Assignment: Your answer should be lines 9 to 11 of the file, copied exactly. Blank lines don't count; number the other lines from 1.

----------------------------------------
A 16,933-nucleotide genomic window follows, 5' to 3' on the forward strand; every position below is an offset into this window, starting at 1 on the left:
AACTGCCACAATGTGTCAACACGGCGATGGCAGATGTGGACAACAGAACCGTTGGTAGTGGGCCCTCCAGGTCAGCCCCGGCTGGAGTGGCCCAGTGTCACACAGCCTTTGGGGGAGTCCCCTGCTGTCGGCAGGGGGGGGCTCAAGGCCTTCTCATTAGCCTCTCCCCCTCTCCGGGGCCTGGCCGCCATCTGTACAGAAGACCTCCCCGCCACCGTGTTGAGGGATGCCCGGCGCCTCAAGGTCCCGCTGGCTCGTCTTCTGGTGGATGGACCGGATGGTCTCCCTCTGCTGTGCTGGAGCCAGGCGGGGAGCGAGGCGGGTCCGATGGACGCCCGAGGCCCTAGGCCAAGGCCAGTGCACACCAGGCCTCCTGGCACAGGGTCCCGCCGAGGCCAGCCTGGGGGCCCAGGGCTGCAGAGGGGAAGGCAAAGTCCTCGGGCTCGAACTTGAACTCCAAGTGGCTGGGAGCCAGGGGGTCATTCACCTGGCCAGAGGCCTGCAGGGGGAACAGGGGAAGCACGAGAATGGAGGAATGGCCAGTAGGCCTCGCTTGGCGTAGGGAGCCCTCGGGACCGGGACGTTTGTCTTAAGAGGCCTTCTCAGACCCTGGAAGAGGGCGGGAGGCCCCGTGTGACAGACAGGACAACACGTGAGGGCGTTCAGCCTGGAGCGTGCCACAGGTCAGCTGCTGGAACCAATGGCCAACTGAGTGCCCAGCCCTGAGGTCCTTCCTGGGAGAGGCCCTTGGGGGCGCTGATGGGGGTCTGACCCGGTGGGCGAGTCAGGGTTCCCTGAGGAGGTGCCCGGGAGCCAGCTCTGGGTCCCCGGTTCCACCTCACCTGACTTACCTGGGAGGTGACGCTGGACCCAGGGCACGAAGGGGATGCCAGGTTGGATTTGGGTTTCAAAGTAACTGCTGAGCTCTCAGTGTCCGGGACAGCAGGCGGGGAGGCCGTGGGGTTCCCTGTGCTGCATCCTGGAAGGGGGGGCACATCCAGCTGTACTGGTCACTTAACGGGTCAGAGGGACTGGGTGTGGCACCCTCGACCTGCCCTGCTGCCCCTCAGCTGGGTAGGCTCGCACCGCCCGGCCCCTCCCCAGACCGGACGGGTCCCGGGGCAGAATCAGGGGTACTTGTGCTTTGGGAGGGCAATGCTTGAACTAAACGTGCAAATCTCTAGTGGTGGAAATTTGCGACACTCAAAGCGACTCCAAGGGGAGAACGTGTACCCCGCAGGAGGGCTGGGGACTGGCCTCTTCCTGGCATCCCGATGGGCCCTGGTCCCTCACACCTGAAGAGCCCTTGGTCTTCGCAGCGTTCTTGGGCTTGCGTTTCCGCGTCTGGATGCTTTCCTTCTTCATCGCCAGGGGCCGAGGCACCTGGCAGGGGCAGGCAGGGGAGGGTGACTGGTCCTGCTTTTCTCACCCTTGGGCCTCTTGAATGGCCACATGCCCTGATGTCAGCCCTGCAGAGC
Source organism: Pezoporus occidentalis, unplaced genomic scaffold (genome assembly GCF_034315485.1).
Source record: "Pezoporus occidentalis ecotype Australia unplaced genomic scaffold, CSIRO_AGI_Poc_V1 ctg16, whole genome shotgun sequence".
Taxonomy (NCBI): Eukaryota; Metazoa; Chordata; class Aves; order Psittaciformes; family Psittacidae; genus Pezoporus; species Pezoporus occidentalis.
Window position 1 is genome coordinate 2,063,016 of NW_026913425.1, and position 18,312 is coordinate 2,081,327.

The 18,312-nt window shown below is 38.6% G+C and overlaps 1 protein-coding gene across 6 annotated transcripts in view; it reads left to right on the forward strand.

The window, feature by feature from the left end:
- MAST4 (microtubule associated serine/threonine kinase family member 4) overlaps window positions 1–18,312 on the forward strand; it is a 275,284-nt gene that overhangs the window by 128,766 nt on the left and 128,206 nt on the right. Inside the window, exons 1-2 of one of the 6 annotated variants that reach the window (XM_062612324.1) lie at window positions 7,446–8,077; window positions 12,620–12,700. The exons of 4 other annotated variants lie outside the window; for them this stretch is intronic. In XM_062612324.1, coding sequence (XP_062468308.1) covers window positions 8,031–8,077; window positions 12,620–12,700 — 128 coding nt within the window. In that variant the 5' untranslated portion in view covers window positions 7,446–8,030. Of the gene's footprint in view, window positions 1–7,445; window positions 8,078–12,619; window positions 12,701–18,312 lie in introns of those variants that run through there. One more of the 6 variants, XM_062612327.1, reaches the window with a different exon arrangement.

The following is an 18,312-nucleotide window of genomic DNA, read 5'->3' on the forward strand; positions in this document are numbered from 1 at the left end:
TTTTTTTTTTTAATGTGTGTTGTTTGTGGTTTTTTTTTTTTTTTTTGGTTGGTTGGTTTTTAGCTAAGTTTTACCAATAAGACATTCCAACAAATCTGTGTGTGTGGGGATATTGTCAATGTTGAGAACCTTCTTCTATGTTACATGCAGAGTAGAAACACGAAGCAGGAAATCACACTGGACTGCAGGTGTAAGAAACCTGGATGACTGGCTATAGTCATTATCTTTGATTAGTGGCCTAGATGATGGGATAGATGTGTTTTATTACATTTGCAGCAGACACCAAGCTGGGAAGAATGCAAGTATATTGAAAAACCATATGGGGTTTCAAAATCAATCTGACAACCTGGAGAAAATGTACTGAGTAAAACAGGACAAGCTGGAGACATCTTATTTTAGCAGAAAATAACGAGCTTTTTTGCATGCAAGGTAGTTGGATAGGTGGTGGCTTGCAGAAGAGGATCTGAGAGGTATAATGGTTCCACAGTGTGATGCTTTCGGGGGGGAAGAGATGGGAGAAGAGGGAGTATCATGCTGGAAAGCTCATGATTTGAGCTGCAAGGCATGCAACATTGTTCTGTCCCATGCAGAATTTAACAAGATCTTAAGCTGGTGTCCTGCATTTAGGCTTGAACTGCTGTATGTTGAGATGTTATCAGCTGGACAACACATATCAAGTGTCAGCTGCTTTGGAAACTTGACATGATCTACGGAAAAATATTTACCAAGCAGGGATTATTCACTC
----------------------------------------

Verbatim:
- MAST4 (microtubule associated serine/threonine kinase family member 4) overlaps window positions 1–18,312 on the forward strand; it is a 275,284-nt gene that overhangs the window by 128,766 nt on the left and 128,206 nt on the right. Inside the window, exons 1-2 of one of the 6 annotated variants that reach the window (XM_062612324.1) lie at window positions 7,446–8,077; window positions 12,620–12,700. The exons of 4 other annotated variants lie outside the window; for them this stretch is intronic. In XM_062612324.1, coding sequence (XP_062468308.1) covers window positions 8,031–8,077; window positions 12,620–12,700 — 128 coding nt within the window. In that variant the 5' untranslated portion in view covers window positions 7,446–8,030. Of the gene's footprint in view, window positions 1–7,445; window positions 8,078–12,619; window positions 12,701–18,312 lie in introns of those variants that run through there. One more of the 6 variants, XM_062612327.1, reaches the window with a different exon arrangement.

The following is an 18,312-nucleotide window of genomic DNA, read 5'->3' on the forward strand; positions in this document are numbered from 1 at the left end:
TTTTTTTTTTTAATGTGTGTTGTTTGTGGTTTTTTTTTTTTTTTTTGGTTGGTTGGTTTTTAGCTAAGTTTTACCAATAAGACATTCCAACAAATCTGTGTGTGTGGGGATATTGTCAATGTTGAGAACCTTCTTCTATGTTACATGCAGAGTAGAAACACGAAGCAGGAAATCACACTGGACTGCAGGTGTAAGAAACCTGGATGACTGGCTATAGTCATTATCTTTGATTAGTGGCCTAGATGATGGGATAGATGTGTTTTATTACATTTGCAGCAGACACCAAGCTGGGAAGAATGCAAGTATATTGAAAAACCATATGGGGTTTCAAAATCAATCTGACAACCTGGAGAAAATGTACTGAGTAAAACAGGACAAGCTGGAGACATCTTATTTTAGCAGAAAATAACGAGCTTTTTTGCATGCAAGGTAGTTGGATAGGTGGTGGCTTGCAGAAGAGGATCTGAGAGGTATAATGGTTCCACAGTGTGATGCTTTCGGGGGGGAAGAGATGGGAGAAGAGGGAGTATCATGCTGGAAAGCTCATGATTTGAGCTGCAAGGCATGCAACATTGTTCTGTCCCATGCAGAATTTAACAAGATCTTAAGCTGGTGTCCTGCATTTAGGCTTGAACTGCTGTATGTTGAGATGTTATCAGCTGGACAACACATATCAAGTGTCAGCTGCTTTGGAAACTTGACATGATCTACGGAAAAATATTTACCAAGCAGGGATTATTCACTC